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Role of polo kinase and Mid1p in determining the site of cell division in fission yeast.

Bähler J, Steever AB, Wheatley S, Wang Yl, Pringle JR, Gould KL, McCollum D - J. Cell Biol. (1998)

Bottom Line: Upon overexpression of Plo1p, Mid1p exits the nucleus prematurely and displays a reduced mobility on gels similar to that of the hyperphosphorylated form observed previously in mitotic cells.Plo1p localizes to the spindle pole bodies and spindles of mitotic cells and also to the medial ring at the time of its formation.Given its previously known functions in mitosis and the timing of cytokinesis, Plo1p is thus implicated as a key molecule in the spatial and temporal coordination of cytokinesis with mitosis.

View Article: PubMed Central - PubMed

Affiliation: Department of Biology, University of North Carolina, Chapel Hill, North Carolina 27599-3280, USA.

ABSTRACT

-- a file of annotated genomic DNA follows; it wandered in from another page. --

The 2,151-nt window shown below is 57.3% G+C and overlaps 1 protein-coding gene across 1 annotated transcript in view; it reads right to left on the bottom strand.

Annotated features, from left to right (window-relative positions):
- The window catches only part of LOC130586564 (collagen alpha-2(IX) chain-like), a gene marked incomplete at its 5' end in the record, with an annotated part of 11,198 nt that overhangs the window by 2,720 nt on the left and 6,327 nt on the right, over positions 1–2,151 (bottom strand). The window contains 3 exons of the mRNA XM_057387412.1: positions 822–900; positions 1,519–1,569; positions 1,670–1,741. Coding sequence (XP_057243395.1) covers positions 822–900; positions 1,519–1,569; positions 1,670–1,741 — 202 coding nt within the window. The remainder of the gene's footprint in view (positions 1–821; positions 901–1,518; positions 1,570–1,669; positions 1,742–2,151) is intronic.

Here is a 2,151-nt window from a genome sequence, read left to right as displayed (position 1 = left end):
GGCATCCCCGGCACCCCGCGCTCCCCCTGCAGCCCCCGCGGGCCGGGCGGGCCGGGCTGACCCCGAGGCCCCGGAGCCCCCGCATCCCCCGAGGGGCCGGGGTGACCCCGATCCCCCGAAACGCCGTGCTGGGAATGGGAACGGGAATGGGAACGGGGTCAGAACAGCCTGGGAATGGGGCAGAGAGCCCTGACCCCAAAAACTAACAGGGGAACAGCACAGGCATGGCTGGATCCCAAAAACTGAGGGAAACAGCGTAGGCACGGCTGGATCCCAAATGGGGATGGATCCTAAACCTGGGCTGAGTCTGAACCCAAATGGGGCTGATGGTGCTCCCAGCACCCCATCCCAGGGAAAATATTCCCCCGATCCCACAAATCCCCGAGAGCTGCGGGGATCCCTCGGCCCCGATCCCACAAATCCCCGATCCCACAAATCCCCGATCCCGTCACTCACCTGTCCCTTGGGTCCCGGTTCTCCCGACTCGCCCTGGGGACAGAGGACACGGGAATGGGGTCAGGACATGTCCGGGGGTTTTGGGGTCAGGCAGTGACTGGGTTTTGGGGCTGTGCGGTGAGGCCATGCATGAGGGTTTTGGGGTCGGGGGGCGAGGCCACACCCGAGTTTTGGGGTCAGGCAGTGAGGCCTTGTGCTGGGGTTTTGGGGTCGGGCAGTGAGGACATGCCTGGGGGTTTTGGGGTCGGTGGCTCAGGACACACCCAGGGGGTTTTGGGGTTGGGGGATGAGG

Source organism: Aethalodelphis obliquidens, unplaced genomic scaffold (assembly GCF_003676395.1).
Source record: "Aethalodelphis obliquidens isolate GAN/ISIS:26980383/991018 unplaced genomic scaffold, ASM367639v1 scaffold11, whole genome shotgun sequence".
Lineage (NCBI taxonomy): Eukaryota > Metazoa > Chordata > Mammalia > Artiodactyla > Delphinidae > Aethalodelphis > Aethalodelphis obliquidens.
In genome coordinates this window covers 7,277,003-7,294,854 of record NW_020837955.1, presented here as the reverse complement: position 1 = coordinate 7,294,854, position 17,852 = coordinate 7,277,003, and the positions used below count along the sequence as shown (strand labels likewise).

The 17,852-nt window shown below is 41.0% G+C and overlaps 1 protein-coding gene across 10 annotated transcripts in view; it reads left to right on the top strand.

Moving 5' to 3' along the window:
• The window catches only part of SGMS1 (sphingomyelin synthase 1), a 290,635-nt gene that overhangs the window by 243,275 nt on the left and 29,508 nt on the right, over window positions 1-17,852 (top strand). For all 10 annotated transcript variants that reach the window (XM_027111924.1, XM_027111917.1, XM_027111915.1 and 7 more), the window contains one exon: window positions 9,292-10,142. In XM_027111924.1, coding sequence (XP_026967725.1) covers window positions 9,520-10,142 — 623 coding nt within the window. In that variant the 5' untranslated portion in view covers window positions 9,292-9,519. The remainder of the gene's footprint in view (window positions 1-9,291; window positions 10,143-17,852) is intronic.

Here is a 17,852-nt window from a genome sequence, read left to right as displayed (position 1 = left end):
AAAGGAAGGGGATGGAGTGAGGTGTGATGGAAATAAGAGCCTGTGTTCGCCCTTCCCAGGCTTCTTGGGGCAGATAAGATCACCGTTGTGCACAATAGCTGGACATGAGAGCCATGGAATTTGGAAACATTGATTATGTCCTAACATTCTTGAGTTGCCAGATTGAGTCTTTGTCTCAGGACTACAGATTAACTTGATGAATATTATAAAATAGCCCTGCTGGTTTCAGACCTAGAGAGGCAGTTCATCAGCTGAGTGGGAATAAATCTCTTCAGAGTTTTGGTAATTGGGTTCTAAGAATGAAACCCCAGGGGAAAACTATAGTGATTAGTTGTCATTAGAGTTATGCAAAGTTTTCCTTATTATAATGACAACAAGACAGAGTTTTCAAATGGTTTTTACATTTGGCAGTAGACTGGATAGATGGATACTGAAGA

The fission yeast Schizosaccharomyces pombe divides symmetrically using a medial F-actin- based contractile ring to produce equal-sized daughter cells. Mutants defective in two previously described genes, mid1 and pom1, frequently divide asymmetrically. Here we present the identification of three new temperature-sensitive mutants defective in localization of the division plane. All three mutants have mutations in the polo kinase gene, plo1, and show defects very similar to those of mid1 mutants in both the placement and organization of the medial ring. In both cases, ring formation is frequently initiated near the cell poles, indicating that Mid1p and Plo1p function in recruiting medial ring components to the cell center. It has been reported previously that during mitosis Mid1p becomes hyperphosphorylated and relocates from the nucleus to a medial ring. Here we show that Mid1p first forms a diffuse cortical band during spindle formation and then coalesces into a ring before anaphase. Plo1p is required for Mid1p to exit the nucleus and form a ring, and Pom1p is required for proper placement of the Mid1p ring. Upon overexpression of Plo1p, Mid1p exits the nucleus prematurely and displays a reduced mobility on gels similar to that of the hyperphosphorylated form observed previously in mitotic cells. Genetic and two-hybrid analyses suggest that Plo1p and Mid1p act in a common pathway distinct from that involving Pom1p. Plo1p localizes to the spindle pole bodies and spindles of mitotic cells and also to the medial ring at the time of its formation. Taken together, the data indicate that Plo1p plays a role in the positioning of division sites by regulating Mid1p. Given its previously known functions in mitosis and the timing of cytokinesis, Plo1p is thus implicated as a key molecule in the spatial and temporal coordination of cytokinesis with mitosis.